How I learned one of life’s most important skills in just 30 minutes

Cardiac arrest  survivor Lynda Donaldson with Stephanie Leckey of the British Heart Foundation demonstrating life-saving CPR skills Cardiac arrest survivor Lynda Donaldson with Stephanie Leckey of the British Heart Foundation demonstrating life-saving CPR skills
By Francesca Ryan


I’ve just learned the most important ‘life lesson’ that I’m ever likely to receive – and it took me just 30 minutes.

I took part in a new initiative aimed at teaching people across Belfast to perform life-saving cardiopulmonary resuscitation (CPR) skills.

Relatively few groups in the city have taken part in the British Heart Foundation-led CPR training, which is free to all community groups and schools. Now the drive is on to get those numbers up – and I agreed to get on board.

With this Friday (October 16) being ‘Restart a Heart Day’, a Europe-wide day aimed at teaching members of the public CPR, the British Heart Foundation (BHF) here is encouraging as many schools and community groups as possible to teach their pupils CPR with their ‘Call Push Rescue’ kits, an innovative training pack that allows people to learn CPR in just 30 minutes by following a DVD.

I was offered the opportunity to learn the skills myself, courtesy of the BHF, and thought I would go along and find out how to do something that I’ve only ever seen on TV.

The first thing I learned, rather to my surprise, is that a heart attack and cardiac arrest are not the same thing – like most people I’ve used the terms interchangeably in the past. But a person having a heart attack is aware they are having it and, while they may be in pain and distressed to various degrees, will be able to broadly understand what is happening to them and outline their symptoms. With a cardiac arrest, however, the person’s heart has stopped and that person is totally incapacitated, unresponsive – and effectively dead. CPR is the process by which the heart is ‘re-started’ and the person is ‘brought back to life’. Sounds scary but it makes sense. I took a deep breath and stepped forward.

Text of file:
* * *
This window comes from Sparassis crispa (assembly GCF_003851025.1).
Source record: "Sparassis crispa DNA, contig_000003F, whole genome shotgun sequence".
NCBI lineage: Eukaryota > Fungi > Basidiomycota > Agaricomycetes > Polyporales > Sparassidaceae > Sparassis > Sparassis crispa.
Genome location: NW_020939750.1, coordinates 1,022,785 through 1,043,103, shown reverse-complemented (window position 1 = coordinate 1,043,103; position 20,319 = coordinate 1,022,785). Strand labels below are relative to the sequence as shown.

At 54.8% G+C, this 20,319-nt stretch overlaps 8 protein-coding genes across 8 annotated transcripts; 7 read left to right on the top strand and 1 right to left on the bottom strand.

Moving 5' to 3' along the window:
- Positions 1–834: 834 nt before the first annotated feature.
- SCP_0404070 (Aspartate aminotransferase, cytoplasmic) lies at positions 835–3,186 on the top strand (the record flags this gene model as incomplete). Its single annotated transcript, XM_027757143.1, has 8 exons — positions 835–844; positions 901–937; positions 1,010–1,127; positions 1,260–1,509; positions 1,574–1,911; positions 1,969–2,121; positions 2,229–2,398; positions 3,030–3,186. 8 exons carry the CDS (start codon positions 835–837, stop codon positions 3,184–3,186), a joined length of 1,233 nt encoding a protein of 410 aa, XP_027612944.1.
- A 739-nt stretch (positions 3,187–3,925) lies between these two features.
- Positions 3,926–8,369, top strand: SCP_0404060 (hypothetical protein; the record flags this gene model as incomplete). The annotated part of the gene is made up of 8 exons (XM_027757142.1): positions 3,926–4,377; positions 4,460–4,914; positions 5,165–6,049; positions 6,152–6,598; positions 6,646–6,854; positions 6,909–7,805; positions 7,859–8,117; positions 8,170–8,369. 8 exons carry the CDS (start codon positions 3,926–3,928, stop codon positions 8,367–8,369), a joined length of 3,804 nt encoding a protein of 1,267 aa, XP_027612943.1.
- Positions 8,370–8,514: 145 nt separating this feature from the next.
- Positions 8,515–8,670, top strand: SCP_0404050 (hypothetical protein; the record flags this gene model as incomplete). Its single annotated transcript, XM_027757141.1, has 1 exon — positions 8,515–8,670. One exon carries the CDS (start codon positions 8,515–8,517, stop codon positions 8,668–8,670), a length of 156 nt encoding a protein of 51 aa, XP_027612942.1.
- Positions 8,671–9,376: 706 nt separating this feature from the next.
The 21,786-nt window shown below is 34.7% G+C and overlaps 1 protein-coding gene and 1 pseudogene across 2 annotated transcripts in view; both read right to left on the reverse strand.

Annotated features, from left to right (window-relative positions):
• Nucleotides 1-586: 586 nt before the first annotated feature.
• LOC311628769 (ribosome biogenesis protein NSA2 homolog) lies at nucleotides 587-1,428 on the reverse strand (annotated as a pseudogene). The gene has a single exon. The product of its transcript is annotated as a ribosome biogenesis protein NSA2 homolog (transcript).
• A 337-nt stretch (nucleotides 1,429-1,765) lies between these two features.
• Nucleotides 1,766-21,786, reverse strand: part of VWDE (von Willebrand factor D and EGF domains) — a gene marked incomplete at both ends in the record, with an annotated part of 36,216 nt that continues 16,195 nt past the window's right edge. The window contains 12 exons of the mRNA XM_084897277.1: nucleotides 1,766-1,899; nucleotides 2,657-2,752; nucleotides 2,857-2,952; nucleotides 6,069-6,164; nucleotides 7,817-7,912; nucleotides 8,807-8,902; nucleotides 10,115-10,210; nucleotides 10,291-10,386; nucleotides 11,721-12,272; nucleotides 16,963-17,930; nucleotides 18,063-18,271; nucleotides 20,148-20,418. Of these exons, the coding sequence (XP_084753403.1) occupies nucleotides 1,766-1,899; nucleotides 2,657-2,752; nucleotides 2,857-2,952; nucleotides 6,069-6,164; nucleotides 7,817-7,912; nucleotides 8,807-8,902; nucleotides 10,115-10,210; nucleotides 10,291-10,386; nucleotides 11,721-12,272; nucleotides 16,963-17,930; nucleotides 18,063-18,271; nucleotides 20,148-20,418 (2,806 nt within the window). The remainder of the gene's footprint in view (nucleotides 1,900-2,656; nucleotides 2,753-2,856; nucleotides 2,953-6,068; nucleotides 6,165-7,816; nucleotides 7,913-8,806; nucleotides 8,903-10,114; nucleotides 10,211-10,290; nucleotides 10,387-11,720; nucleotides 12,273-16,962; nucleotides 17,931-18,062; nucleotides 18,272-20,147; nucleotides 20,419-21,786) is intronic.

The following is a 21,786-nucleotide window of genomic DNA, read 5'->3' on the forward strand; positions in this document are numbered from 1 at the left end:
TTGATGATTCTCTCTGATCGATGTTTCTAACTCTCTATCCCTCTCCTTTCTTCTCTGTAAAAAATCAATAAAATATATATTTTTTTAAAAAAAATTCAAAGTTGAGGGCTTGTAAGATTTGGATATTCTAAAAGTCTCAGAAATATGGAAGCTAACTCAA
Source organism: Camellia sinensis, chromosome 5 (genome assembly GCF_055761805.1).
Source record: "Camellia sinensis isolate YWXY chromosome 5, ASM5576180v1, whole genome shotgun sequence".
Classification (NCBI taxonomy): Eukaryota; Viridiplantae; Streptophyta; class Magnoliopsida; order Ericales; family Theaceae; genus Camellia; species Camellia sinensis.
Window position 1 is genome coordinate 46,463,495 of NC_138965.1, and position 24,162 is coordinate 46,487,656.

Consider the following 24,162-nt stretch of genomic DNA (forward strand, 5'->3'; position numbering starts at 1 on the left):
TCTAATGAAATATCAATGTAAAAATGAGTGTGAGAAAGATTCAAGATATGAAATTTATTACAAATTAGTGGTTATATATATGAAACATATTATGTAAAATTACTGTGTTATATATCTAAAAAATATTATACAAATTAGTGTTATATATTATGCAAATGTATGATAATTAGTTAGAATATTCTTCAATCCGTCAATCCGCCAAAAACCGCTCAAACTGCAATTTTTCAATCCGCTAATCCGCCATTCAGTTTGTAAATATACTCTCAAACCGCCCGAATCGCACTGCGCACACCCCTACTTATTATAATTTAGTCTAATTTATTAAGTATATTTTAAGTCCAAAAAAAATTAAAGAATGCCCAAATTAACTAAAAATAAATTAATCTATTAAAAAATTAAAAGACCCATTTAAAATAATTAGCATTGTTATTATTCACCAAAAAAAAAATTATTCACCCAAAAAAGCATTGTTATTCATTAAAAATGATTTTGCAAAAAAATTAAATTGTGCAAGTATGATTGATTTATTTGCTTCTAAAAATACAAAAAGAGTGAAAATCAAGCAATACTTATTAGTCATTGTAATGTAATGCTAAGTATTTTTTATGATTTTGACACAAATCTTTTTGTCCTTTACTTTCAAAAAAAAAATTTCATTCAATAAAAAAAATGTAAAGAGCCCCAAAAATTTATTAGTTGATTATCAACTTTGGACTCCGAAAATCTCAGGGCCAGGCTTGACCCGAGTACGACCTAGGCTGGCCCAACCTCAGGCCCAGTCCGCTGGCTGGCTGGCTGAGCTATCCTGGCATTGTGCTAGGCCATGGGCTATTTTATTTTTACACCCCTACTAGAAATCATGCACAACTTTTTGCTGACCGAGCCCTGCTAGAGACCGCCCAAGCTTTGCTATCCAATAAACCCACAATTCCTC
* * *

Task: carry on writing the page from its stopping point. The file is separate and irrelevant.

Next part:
My fear when seeing CPR performed in the past was always that the person performing CPR could be hurting the patient with all that vigorous pressure and maybe even making thing worse. But no, the person is ‘dead’, there is not much you can do to make things any worse.

As we watched a DVD, Stephanie Leckey, BHF’s Area Development Manager and a cardiac nurse, frequently paused to explain. She took questions and then it was time to perform CPR on inflatable mannequins.

The good news is that it’s not hard. Two breaths into the patient’s mouth and 30 hard pushes on the chest bone is the rule and I performed it without difficulty. Literally, within 30 minutes I had learned the most important lifesaving skill I am ever likely to learn. The simplicity of the video and the very instructive explanations and interventions of Stephanie really did make it a very accessible skill – quite simply, it’s one that everyone should know.

I hope I never have to use it but if I do, I’m confident I can put the skills learned in to practice and do all I can to save a life.

Anyone interested in getting this essential skill into a school or community group can log on to for more information.